But maybe it's useful for us to simply think of Ordinary Time as the everyday time, when business as usual is conducted. To use a sports analogy, Ordinary Time would be the regular season as opposed to the playoffs, a time when the groundwork is prepared, when the hard work that sets the stage for the big dramatic finish is done.

Most sports fans care less about the regular season than they do the playoffs; understandably they want to see clear-cut winners and losers, the thrill of victory and the agony of defeat. They want to see fortunes won and lost on the turn of a card, the big swings and emotional sloshes of dramatic reversals. What they want are high-concept escapes from Ordinary Time.

But being a grown-up means coming to an accommodation with Ordinary Time. With understanding that life hardly ever features unequivocal victories or defeats, that we generally dwell in gray precincts. In Ordinary Time, you are never Jake Sully or John McClane crawling through the air ducts of Nakatomi Plaza, though you might find yourself, like Bruce Willis, battling progressive aphasia.

Some people do not like movies set in Ordinary Time; I would go so far as to say some people do not even recognize these sort of movies as movies — for movies are supposed to remove us to synthetic realities where the physics and strictures of our world do not apply. Where we might believe a man can fly and robots can love.

Looking over my list of the best movies of 2022, it's pretty clear I tend to like movies set in Ordinary Time, movies about plausible people making plausible decisions and suffering and coping in ways most of us can understand.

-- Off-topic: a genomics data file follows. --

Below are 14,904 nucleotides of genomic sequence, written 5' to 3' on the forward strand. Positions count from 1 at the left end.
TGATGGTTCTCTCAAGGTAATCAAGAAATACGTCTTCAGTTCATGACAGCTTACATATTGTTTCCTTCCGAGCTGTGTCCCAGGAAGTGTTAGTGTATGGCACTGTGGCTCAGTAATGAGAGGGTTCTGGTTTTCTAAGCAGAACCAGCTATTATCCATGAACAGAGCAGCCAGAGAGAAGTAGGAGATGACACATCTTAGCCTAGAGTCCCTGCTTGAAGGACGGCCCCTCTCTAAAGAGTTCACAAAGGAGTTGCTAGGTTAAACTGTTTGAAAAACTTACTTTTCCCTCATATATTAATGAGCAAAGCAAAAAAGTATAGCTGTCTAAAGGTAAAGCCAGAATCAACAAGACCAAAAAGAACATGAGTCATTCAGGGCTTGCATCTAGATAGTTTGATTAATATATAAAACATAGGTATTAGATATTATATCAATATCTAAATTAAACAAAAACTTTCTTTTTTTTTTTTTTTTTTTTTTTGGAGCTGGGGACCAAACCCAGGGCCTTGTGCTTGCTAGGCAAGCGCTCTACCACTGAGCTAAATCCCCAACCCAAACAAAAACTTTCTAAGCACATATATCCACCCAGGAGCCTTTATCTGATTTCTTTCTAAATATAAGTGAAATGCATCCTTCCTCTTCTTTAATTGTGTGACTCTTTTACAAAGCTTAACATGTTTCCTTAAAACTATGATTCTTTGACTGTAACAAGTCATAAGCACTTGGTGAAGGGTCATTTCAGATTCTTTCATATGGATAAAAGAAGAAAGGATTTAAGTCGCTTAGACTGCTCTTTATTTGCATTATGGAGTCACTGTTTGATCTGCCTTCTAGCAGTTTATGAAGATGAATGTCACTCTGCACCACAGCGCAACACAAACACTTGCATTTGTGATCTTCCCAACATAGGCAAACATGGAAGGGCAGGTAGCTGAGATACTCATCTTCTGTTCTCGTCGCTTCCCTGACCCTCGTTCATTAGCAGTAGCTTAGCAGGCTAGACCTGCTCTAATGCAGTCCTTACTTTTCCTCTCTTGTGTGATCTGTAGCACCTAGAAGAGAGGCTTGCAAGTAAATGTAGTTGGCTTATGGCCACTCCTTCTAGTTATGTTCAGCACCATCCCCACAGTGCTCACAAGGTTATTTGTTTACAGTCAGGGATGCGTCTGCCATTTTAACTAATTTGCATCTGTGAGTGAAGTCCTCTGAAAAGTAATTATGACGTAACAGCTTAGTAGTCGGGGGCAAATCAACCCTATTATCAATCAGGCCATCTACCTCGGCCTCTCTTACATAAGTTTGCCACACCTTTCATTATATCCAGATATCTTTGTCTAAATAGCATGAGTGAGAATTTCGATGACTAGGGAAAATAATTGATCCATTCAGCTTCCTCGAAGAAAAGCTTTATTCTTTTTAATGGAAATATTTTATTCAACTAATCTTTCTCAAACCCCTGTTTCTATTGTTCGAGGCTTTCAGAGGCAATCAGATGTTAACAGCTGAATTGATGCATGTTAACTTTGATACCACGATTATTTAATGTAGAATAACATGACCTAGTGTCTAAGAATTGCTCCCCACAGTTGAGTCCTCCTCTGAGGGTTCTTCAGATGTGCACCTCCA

But I see this only after the fact — the list was compiled on deadline, for pragmatic reasons (I was contractually obliged to turn in a ballot), before I had seen every last film that might have merited consideration for inclusion. It's not to be taken seriously, no matter how earnestly it was conceived. As usual, the numbers are a convention, I can't really say that my No. 3 movie is a lesser work than my No. 1 movie.

I've included a second Top 10 list that includes films that, had I voted on another day, might have made my ballot. And other lists of notable films, to try to round out a portrait of a fuzzy year, when some of us started going back to the cinema.

TOP 10 FILMS OF 2022

1. "The Banshees of Inisherin" — Both the funniest and saddest movie I saw all year, "Banshees" is driven by four remarkably nuanced key performances (from Colin Farrell, Brendan Gleeson, Kerry Condon and Barry Keoghan) and the mournful wit of writer-director Martin McDonagh's fatalistic script, which has much to say about why we humans are so driven to scratch our names upon the rocks.

  photo  Cate Blanchett stars in “Tàr.” (Special to the Democrat-Gazette)
2. "Tár"